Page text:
And what’s coming in any way? Grain? Nope. Coal? Nyet Oil? Yep. They’re bringing the oil up, refining it across in IL and MO gets to reap the benefits.

    To look out at the river and wonder how to make a buck off the river is like taking a step back in time 150 years ago.

    Bundle up and break out your coonskin caps because unless we have an “Independence Day” scenario, it ain’t gonna happen.

    Figure out a way to start and/or process and/or complete the cultivation of grain/coal while in progress from Stl to ports up and down the river and you’re in biz.

    Dam it. Flood Illinois and create tourism jobs in MO.

  8. Joe Borough says:

    I always wanted a marina on the riverfront damming it could boost and beautify the riverfront but I don’t think flooding the eastside is the answer. I’m still hoping to build the rams a new stadium on the east riverfront. Would it be possible to do both? Wouldn’t want a soggy field.

    Also what would happen to the wild life in the Mississippi? …is there any wildlife there?

    I agree w/ b though. I think the river is already tapped for transporting goods. Or maybe I haven’t thought hard enough about it. I do like the idea though but I’m having trouble seeing the picture.

  9. Tim E says:

    I agree that the river is tapped with transporting commodities. What neither b or myself have is the numbers to prove if this half baked or not. In other words, how far a container once its off a barge can go before it loses the cost advantage. More importantly, barge lines have absolutely no experience in dealing with the multiple players in getting the container freight to delivering the container at the doorstep.

    But some one is putting numbers or has to these ideas. Maybe they aren’t even close to being competitive. Maybe the are. My guess is that the numbers don’t jive for shipping/barge lines without the Feds putting up the infrastructure. However, the Feds just might do that to give the barge companies/river traffic a piece of the pie if they want to give it try. Second, Corps of Engineers will spend up to 14 billion for 100yr flood protection for New Orleans. Getting a few more containers to go through New Orleans instead of Houston or Port of Alabama onto eco freiedly barges (relative to trucking and raill movements) to help justify all that flood protection money might look good for this administration. With infrascture in place, it is relatively minor up front cost to retrofit some barges and make a few runs.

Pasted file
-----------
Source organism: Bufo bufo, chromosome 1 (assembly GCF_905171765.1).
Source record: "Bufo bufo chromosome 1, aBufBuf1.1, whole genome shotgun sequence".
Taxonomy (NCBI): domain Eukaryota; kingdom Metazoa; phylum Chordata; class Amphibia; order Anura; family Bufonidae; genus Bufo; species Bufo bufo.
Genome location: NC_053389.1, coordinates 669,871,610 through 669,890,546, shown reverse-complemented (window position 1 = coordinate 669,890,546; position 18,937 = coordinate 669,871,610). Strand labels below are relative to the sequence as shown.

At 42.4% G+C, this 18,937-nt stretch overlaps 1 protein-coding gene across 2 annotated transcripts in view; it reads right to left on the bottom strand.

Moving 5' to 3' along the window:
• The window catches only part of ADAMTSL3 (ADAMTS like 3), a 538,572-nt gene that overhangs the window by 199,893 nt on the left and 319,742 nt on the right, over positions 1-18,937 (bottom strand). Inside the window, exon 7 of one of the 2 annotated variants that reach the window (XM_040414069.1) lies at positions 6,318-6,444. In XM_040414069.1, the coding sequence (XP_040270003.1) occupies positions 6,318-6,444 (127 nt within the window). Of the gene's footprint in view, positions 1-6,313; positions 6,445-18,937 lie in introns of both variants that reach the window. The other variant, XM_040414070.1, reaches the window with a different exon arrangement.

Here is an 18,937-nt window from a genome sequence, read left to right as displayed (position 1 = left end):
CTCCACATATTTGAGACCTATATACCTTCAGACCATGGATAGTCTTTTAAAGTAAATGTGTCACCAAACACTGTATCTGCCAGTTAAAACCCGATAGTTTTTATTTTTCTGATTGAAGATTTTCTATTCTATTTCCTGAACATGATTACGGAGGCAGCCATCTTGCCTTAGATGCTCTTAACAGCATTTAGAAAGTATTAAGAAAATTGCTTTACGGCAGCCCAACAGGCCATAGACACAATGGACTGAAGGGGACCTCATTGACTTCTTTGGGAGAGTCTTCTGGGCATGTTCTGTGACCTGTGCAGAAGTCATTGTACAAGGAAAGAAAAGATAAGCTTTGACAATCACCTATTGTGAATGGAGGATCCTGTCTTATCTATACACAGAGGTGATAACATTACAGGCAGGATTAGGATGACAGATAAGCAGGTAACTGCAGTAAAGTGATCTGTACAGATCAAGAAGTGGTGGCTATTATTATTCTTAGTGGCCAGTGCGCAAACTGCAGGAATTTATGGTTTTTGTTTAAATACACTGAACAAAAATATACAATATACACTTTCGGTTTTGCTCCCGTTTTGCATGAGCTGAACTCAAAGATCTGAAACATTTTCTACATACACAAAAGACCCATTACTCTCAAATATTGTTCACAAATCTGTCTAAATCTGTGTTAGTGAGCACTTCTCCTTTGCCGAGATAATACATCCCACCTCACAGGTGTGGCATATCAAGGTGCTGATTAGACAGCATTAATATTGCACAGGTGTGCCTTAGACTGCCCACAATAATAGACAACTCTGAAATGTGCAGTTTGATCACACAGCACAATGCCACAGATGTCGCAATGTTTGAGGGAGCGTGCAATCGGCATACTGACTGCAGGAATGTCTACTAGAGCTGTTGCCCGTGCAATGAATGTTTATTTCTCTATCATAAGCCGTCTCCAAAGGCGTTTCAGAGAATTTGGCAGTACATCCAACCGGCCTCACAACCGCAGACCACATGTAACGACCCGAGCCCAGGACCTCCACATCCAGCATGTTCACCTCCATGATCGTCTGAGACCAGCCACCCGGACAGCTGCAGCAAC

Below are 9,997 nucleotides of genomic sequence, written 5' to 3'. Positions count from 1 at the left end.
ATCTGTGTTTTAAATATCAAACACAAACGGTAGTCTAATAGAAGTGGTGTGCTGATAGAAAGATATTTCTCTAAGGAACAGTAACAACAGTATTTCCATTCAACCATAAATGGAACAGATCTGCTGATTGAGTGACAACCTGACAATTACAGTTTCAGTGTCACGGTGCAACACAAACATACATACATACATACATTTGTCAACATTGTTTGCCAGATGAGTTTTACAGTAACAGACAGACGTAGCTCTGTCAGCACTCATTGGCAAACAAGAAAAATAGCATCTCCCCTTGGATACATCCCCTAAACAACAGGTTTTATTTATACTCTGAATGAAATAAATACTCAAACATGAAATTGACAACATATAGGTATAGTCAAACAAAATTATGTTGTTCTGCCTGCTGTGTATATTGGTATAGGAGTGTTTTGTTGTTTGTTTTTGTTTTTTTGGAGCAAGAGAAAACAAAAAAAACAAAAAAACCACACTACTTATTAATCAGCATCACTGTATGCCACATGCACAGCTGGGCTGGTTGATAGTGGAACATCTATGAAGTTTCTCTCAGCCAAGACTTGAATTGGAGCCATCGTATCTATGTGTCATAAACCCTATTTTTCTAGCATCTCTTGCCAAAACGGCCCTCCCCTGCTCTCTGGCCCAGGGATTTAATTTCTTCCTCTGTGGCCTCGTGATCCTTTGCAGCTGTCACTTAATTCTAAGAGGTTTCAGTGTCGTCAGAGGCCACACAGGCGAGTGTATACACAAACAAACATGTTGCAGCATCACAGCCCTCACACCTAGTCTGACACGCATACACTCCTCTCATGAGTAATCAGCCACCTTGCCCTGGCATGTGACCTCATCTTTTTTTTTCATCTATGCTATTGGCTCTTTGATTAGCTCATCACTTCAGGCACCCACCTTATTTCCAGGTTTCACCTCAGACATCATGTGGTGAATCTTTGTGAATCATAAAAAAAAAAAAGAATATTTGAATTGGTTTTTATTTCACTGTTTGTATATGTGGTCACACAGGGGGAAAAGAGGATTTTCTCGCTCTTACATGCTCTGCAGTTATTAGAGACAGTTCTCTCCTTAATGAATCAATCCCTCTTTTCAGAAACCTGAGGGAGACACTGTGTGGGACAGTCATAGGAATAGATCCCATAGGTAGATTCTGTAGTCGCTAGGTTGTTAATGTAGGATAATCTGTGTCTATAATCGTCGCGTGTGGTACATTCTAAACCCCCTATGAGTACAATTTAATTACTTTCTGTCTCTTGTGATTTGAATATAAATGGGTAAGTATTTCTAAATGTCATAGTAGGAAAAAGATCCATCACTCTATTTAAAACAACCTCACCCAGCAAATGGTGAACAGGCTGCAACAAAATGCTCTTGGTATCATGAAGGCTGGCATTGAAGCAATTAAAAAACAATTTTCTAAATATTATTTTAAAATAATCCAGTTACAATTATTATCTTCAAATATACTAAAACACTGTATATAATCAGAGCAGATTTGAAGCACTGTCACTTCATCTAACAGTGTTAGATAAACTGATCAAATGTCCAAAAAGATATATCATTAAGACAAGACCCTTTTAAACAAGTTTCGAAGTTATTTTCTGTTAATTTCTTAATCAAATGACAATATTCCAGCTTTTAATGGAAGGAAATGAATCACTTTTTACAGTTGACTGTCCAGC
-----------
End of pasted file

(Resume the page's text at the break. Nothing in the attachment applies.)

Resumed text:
Heck, for all know is that Port of St. Louis is fishing in hoping for the Feds to pay for rebuilding their docks. Moving containter freight sounds a lot more appealing then a imported coil of steel from an odd barge or two.

  10. Med says:

    Well, speculation abounds on this concept. Tim has it right. In order for St. Louis to become the premier inland port in the U.S., not to mention eventually the world, the federal government will have to take controll of the port system, especially north of downtown St. Louis and in East St. Louis. The current players are small potatoes looking out for their own interests AND INTEND TO KEEP IT THAT WAY. A massive 3-4 billion dollar port-intermodal complex in these areas would have massive reciprocal implications for the Arch/River areas including wharf development, a world class marina system hooking into the Greenways project south of the stadium. PRODUCE ROW SHOULD ALSO BE INCORPORATED INTO THIS PROJECT AND BECOME COMPLETELY REBUILT WITH REGIONAL MARKET SHARE. The intermodal port systerm would be the largest inland system in the world. St louis IS THE PREMIER INLAND PORT IN THE U.S., NOT CHICAGO, K.C., OR THE LIKE. St. Louis is the ‘Daddy’ of the river traffic. The massive construction docks and inland harbor systems traversing both sides of the river into one cohesive system would be a first of its kind. Dozens of barges serviced at once, with ‘rim’ commercial, industrial warehouse development. Hall street would be jam packed with new transpotation distribution outlets. Highway and service road inlays, not to mention the incorporation of the rail systems into this SUPER PROJECT. It would be the talk of the United States and beyond. I’ve already contacted Claire McCaskill concerning the immediacy of the situation to introduce federal legislation to get it out of the concept stage. The controll must get out of these petty, fragmented and self seeking ‘little’ port dock systems and their gainsaying politics. Without this port system done according to these methods, the Arch grounds and any significant development concerning Marinas’ or water development will flounder and eventually get done on a compromised and significantly ‘backwater scale’, as usual in this town. It can be the talk of the ‘Port Intermodal’ world. Thousands of permanent jobs and thousands of construction jobs………..which will never happen if the small time operating river cronies would control it. They are to be bypassed and TOLD WHAT TO DO BY THE FED COMMISSIONERS, WHICH I WOULD SUSPECT IS THE WAVE OF THE NOT TO DISTANT FUTURE.